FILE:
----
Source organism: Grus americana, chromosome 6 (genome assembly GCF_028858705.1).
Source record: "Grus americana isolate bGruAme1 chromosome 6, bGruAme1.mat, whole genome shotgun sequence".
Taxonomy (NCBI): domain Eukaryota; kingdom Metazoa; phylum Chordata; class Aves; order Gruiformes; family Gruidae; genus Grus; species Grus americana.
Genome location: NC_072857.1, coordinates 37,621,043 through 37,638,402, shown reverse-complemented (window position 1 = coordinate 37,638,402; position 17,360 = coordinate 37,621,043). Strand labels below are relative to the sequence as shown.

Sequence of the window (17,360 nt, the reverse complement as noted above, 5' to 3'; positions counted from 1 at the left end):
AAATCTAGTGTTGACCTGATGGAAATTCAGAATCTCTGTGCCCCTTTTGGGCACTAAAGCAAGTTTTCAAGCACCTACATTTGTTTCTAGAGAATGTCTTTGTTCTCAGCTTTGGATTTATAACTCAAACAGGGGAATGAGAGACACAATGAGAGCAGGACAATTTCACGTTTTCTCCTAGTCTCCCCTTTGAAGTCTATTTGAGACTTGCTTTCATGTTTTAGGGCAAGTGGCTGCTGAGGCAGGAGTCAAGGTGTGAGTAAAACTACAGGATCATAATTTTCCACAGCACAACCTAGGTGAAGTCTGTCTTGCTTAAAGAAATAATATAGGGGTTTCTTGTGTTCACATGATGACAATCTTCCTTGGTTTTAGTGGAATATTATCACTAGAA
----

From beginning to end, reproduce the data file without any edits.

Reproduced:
Source organism: Grus americana, chromosome 6 (genome assembly GCF_028858705.1).
Source record: "Grus americana isolate bGruAme1 chromosome 6, bGruAme1.mat, whole genome shotgun sequence".
Taxonomy (NCBI): domain Eukaryota; kingdom Metazoa; phylum Chordata; class Aves; order Gruiformes; family Gruidae; genus Grus; species Grus americana.
Genome location: NC_072857.1, coordinates 37,621,043 through 37,638,402, shown reverse-complemented (window position 1 = coordinate 37,638,402; position 17,360 = coordinate 37,621,043). Strand labels below are relative to the sequence as shown.

Sequence of the window (17,360 nt, the reverse complement as noted above, 5' to 3'; positions counted from 1 at the left end):
AAATCTAGTGTTGACCTGATGGAAATTCAGAATCTCTGTGCCCCTTTTGGGCACTAAAGCAAGTTTTCAAGCACCTACATTTGTTTCTAGAGAATGTCTTTGTTCTCAGCTTTGGATTTATAACTCAAACAGGGGAATGAGAGACACAATGAGAGCAGGACAATTTCACGTTTTCTCCTAGTCTCCCCTTTGAAGTCTATTTGAGACTTGCTTTCATGTTTTAGGGCAAGTGGCTGCTGAGGCAGGAGTCAAGGTGTGAGTAAAACTACAGGATCATAATTTTCCACAGCACAACCTAGGTGAAGTCTGTCTTGCTTAAAGAAATAATATAGGGGTTTCTTGTGTTCACATGATGACAATCTTCCTTGGTTTTAGTGGAATATTATCACTAGAA